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Residual Self Image is what you get when a Virtual Reality, Spirit World, or other alternate plane of existence designs the appearance of avatars in its domain off of personality and how people think of themselves, rather than real-world appearance.

In fiction, a world seen through residual self-images will often have Beauty Equals Goodness in effect, or else the absolute inverse. (Self-hatred might skew things a little.) Gender and (sometimes) species may be different in that VR than in the real world. Odds are, there will be a set of Personal Appearance Tropes the VR is using to translate personality into looks...

Examples of Residual Self Image include:


  • The Matrix: Trope Namer. A person's avatar within the Matrix is generated by a combination of will and programming parameters established by the Matrix. This appearance can be markedly different from the "outer" self.

  Morpheus: (speaking to Neo in the Construct) [...] Your clothes are different; the plugs in your arms and head are gone. Your hair has changed. Your appearance now is what we call 'residual self image'. It is the mental projection of your digital self.


  • Marion Zimmer Bradley's Darkover uses this trope in "the Overworld", the spiritual/mental plane that some laran users (especially healers and monitors in the Towers) operate on. A person's appearance in the Overworld seems to be determined entirely by their self-image. In one memorable case, the Overworld form is a huge crab-like being.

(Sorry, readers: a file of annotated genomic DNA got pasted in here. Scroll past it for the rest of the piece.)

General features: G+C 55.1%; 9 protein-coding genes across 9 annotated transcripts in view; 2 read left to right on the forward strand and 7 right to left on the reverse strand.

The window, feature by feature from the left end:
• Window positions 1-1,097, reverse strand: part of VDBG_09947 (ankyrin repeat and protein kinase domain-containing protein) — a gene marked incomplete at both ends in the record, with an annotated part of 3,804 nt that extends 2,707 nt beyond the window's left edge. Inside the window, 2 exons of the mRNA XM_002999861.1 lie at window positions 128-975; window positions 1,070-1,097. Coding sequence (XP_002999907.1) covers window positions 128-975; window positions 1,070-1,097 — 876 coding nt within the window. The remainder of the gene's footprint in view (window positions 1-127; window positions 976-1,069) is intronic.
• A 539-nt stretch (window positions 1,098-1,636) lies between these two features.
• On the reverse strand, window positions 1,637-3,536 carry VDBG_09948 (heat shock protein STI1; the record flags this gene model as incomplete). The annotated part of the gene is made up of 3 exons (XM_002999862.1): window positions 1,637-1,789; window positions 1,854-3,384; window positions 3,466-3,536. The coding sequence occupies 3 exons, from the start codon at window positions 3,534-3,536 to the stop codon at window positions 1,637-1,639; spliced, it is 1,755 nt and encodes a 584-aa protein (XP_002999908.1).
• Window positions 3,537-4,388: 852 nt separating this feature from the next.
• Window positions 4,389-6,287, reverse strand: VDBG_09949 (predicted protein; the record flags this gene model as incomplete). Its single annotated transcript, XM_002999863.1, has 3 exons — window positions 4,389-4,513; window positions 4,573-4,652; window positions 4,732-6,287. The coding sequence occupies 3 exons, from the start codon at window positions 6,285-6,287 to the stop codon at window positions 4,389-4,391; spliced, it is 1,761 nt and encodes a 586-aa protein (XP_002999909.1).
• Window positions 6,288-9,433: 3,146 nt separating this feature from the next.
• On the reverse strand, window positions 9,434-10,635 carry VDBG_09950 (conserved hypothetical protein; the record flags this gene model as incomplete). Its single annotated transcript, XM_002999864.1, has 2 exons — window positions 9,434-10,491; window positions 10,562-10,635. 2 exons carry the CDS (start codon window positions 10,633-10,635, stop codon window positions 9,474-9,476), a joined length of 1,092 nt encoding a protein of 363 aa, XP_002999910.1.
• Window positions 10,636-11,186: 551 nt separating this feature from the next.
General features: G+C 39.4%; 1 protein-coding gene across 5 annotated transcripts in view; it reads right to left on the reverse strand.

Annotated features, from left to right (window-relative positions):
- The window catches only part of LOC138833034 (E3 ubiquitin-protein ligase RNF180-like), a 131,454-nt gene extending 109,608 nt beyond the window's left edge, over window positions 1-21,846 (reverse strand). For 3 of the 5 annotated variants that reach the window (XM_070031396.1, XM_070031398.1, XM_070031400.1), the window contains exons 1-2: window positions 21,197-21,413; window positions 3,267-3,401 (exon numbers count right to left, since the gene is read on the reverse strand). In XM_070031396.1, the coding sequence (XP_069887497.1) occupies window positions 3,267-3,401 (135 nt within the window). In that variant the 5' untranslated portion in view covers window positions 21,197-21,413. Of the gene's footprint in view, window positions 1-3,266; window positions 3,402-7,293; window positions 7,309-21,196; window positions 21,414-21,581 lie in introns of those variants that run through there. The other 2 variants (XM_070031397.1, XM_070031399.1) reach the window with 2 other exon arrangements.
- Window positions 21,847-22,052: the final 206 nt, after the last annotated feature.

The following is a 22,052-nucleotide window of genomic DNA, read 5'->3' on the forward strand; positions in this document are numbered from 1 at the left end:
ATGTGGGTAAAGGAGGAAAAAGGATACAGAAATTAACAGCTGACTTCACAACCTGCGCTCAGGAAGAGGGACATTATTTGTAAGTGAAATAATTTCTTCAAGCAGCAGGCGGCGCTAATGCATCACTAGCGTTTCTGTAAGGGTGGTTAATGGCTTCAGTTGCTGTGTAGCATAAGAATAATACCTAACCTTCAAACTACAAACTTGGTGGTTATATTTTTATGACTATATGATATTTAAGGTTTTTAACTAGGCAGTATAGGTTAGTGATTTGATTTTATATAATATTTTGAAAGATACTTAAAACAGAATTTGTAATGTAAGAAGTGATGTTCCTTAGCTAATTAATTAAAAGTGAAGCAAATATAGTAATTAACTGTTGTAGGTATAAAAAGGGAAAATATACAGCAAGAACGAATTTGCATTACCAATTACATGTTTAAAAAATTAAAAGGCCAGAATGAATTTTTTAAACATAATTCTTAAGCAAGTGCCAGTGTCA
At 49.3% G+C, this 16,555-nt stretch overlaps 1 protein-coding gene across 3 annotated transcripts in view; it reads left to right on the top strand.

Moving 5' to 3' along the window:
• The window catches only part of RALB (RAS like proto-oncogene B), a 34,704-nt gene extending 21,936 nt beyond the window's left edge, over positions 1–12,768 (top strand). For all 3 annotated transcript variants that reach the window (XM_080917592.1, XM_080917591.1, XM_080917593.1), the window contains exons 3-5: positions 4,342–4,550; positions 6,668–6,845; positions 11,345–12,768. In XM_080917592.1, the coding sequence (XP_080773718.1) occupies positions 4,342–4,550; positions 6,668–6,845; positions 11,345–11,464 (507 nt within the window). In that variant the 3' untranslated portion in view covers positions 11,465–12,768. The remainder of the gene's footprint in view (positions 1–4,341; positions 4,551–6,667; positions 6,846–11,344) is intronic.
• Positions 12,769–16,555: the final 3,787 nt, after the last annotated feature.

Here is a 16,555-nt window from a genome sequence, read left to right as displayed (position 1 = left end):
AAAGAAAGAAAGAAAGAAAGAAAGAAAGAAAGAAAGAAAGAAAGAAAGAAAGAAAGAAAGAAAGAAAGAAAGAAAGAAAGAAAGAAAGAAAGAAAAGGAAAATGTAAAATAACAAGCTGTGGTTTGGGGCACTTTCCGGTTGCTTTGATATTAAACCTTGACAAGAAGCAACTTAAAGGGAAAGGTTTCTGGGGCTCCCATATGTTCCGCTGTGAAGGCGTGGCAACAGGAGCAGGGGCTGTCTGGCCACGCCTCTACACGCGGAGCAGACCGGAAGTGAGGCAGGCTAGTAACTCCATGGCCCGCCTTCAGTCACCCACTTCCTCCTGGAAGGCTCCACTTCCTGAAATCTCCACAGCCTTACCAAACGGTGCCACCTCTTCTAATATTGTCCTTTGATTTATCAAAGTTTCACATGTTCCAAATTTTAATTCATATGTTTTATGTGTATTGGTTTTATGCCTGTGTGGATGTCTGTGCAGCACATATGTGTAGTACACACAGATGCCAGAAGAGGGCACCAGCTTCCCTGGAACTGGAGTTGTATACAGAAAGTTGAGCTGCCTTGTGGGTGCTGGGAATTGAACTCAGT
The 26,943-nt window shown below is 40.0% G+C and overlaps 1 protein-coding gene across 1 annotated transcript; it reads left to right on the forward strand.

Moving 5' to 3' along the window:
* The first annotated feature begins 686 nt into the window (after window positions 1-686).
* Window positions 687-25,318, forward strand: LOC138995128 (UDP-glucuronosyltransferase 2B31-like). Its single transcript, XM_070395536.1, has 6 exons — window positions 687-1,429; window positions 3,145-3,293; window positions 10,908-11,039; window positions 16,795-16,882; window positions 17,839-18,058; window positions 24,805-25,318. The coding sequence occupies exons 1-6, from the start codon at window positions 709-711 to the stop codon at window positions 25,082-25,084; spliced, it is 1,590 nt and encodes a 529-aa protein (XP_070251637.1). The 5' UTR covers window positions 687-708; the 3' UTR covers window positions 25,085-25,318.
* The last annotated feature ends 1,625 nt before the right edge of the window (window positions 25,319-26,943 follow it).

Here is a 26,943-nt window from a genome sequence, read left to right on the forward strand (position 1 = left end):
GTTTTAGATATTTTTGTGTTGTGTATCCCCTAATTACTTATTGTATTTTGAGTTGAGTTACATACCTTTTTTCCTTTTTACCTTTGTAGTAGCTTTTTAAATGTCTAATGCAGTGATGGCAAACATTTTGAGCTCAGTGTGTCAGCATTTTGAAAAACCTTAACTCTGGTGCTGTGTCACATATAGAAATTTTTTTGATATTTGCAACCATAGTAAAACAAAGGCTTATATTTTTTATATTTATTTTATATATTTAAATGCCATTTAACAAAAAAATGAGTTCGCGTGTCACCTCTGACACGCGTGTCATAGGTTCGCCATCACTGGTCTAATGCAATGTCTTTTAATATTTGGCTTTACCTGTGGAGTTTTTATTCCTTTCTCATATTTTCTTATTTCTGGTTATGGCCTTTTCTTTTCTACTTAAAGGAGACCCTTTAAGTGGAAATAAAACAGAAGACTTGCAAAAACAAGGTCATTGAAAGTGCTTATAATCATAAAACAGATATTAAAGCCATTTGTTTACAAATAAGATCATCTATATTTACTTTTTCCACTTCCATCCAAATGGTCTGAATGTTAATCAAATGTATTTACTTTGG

• In The Wounded Sky by Diane Duane, every time the Enterprise uses the experimental drive, the crew members experience a reality based on how they perceive themselves. While Kirk's self-perception is never actually described, McCoy provides a solid clue when he asks "Is that armor getting heavy, Jim?"

Web Comics

  • In Order of the Stick, Roy discovers that everyone in the afterlife "good" plane looks like their Residual Self Image. His father looks the same as he did when he died, an old man, because he always was a Grumpy Old Man, even when he was young. His mother, however, looks young and hot.

Western Animation

  • In the third season of Avatar: The Last Airbender, Aang visits Avatar Roku in the spirit realm. While there, Aang has his traditional shaved head and Air Nomad robes, rather than the short hair and Fire Nation disguise he is currently wearing.
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